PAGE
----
Funny how the image you get of some on a record is completely different to what they're like in real life. Listening to Mark Lanegan's troubled songs of far off redemption and right now regret, you'd expect him to be surly and uncooperative but it transpires that he's anything but.
Just back from a European tour with rock outfit of the moment Queens of the Stone Age, Lanegan is about to start work on that band's new album, his own album 'Field Songs' has attracted the best reviews of his solo career and he's happy to talk about all of it. For fans, the 36-year-old's run of good luck comes as something of a relief because for a long time it seemed that Lanegan wouldn't be around to enjoy any of it.
As the former frontman with the much cherished but now defunct Screaming Trees and as a solo artist in his own right, Lanegan's career has featured as many ups as downs. While others took his work very seriously, he himself wasn't quite so circumspect with heavy drinking and drug addiction chasing him for much of adulthood. He may have made acclaimed solo albums and two of the great rock albums of the last decade (the Screaming Trees' 'Sweet Oblivion' and 'Dust') but by 1997 Lanegan had hit the bottom, finding himself in rehab and having to start all over again.
"You only have so much time, and you finally come around to…" he says, trailing off as if it's all too painful. "I've enjoyed music for many years now but I always had other things that took precedence over music. Now I'm a little older. I don't know if I'm any smarter, but I am a little calmer."
This path to personal sovereignty began twenty years ago in the Washington town of Ellensburg, where Lanegan was the school quarterback who liked punk rock and formed the Screaming Trees with brothers Gary Lee and Van Conner even though he didn't really get along with them. "We were the kind of guys who just wouldn't have ever considered anybody wanting to listen to our music," he recalls. "We made a number of records because somebody gave us $1000 and said 'hey, why don't you just go out and play for $100 a night for month's on end?'. That seemed fine to us because we came from a place where we had nothing else going on."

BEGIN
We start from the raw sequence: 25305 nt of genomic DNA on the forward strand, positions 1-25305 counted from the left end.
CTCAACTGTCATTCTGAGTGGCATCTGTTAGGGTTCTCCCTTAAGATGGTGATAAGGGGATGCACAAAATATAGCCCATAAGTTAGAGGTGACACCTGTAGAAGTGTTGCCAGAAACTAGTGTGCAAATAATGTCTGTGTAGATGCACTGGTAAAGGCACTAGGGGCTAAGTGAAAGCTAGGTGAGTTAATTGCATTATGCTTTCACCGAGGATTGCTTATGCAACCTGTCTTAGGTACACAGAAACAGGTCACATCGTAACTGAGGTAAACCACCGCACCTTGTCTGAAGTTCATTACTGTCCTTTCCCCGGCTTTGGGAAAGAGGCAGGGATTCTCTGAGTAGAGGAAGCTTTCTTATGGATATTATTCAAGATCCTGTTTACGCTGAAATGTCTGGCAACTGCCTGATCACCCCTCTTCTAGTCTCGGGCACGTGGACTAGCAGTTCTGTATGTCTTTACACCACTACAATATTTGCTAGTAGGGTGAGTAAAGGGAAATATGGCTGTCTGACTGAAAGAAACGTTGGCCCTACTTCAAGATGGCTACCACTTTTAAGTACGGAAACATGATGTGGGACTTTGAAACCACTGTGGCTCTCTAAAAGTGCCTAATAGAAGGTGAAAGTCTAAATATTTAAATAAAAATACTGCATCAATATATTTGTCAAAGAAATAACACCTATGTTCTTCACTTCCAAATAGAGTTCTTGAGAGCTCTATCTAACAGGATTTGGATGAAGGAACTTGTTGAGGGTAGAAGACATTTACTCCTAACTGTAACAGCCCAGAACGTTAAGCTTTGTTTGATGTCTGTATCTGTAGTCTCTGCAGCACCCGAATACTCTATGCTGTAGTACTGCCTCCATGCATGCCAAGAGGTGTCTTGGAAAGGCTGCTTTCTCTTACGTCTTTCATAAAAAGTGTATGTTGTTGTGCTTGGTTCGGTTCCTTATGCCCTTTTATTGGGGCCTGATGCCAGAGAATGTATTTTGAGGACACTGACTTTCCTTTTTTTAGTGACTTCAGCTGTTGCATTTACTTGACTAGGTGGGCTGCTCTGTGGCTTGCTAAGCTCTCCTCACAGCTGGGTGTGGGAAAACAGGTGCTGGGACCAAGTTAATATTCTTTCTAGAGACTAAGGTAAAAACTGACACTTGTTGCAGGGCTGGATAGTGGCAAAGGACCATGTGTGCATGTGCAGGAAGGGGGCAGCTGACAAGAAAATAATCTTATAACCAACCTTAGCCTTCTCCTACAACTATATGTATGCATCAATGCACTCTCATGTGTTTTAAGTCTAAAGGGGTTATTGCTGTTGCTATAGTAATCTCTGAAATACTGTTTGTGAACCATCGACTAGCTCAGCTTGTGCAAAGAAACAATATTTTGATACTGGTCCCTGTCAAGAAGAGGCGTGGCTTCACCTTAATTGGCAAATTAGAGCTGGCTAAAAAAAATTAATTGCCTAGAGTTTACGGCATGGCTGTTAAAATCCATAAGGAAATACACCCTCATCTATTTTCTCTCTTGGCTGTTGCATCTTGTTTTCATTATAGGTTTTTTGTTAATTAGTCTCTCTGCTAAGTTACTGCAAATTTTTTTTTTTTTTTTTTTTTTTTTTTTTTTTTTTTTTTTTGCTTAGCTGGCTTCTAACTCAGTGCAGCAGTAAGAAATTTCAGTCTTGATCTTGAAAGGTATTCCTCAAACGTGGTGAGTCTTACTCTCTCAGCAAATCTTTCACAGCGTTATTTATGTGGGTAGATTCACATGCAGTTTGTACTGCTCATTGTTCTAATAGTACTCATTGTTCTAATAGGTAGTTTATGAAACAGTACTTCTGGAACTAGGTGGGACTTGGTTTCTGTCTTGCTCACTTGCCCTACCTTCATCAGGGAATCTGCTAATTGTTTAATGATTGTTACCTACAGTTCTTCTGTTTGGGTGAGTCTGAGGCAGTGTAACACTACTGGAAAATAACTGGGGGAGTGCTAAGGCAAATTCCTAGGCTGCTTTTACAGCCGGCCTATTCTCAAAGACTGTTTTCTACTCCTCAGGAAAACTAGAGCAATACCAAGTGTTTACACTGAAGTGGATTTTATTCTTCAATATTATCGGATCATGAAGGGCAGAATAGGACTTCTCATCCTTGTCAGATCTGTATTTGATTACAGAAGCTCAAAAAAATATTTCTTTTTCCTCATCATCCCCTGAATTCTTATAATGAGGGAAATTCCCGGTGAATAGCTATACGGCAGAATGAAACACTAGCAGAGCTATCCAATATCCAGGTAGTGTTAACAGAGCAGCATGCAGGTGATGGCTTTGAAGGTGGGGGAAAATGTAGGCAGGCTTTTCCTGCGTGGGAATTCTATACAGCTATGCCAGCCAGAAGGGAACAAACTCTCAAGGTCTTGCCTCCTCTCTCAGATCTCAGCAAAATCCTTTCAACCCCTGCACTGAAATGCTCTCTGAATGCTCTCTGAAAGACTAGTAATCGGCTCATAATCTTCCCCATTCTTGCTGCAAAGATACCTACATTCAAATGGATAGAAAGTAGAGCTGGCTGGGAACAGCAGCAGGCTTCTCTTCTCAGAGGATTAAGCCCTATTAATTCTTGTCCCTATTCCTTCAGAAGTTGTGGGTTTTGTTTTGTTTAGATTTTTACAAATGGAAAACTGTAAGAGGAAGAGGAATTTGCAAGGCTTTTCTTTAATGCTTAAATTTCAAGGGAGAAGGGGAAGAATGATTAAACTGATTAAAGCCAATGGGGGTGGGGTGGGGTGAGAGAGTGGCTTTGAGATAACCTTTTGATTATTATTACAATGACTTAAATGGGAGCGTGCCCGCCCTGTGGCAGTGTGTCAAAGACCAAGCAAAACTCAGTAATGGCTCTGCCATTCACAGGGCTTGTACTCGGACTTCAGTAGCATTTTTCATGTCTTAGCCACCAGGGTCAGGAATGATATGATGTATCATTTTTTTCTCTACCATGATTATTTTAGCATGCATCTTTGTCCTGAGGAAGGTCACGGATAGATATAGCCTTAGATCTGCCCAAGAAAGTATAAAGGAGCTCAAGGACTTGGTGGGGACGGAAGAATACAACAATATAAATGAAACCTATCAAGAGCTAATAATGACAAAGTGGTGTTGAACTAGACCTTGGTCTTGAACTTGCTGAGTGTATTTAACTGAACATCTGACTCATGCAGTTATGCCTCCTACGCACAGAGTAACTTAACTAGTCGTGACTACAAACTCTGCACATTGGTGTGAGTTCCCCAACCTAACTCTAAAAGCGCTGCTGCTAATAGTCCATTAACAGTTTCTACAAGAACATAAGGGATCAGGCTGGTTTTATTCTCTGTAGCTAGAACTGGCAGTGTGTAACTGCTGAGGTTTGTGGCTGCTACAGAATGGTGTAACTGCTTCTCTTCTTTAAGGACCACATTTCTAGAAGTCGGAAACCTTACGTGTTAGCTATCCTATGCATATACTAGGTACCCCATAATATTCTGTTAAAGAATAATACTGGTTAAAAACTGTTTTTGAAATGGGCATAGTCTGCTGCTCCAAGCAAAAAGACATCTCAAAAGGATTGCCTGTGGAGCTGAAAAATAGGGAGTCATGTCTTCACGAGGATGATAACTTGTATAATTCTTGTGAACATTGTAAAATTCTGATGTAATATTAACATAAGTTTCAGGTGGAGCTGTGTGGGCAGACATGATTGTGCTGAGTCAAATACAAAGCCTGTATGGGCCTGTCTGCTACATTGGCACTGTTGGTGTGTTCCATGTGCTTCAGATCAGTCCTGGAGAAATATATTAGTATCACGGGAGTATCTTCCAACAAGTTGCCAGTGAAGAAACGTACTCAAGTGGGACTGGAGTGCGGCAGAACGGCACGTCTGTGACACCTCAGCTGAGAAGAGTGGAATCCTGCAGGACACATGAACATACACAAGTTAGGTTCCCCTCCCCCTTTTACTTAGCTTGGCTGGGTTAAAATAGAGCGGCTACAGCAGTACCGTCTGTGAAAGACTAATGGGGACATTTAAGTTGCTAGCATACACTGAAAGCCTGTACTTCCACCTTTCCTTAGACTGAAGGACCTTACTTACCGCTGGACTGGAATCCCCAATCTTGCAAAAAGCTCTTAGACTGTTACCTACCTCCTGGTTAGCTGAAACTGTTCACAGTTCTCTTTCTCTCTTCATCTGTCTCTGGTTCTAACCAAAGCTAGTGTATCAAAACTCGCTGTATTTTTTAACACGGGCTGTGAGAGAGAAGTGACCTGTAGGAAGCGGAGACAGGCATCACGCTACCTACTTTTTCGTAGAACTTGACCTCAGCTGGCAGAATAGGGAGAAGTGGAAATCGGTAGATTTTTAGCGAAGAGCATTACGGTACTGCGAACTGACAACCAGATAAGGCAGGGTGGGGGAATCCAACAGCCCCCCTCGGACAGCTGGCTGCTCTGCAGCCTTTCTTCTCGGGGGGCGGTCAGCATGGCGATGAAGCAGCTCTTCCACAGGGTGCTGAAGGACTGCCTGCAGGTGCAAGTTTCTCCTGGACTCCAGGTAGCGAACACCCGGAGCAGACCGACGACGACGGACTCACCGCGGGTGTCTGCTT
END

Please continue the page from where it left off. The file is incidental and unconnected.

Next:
They became an institution in the Pacific Northwest, paving the way for the generation of bands that followed, and when a certain three piece from nearby Seattle made the world their own in 1991, Lanegan & Co had the spotlight thrust upon them. "The thought that music would be some sort of career, that our band would ever be popular, just seemed ridiculous to us!" he laughs. "And when the world was in such a way that we somehow veered towards that because of where we were from and the bands we knew, we still thought it was ridiculous."
The records they made were anything but. 1992's 'Sweet Oblivion' placed them far above the grunge movement they were lumped in with and gave the band the recognition they deserved. The irony was that Lanegan had already achieved it on his own two years earlier with his first solo album 'The Winding Sheet'. Looking back he admits that he was reluctant to even make the record and even roped in old friend and now long time collaborator Mike Johnson (once of Dinosaur Jr) to help him out.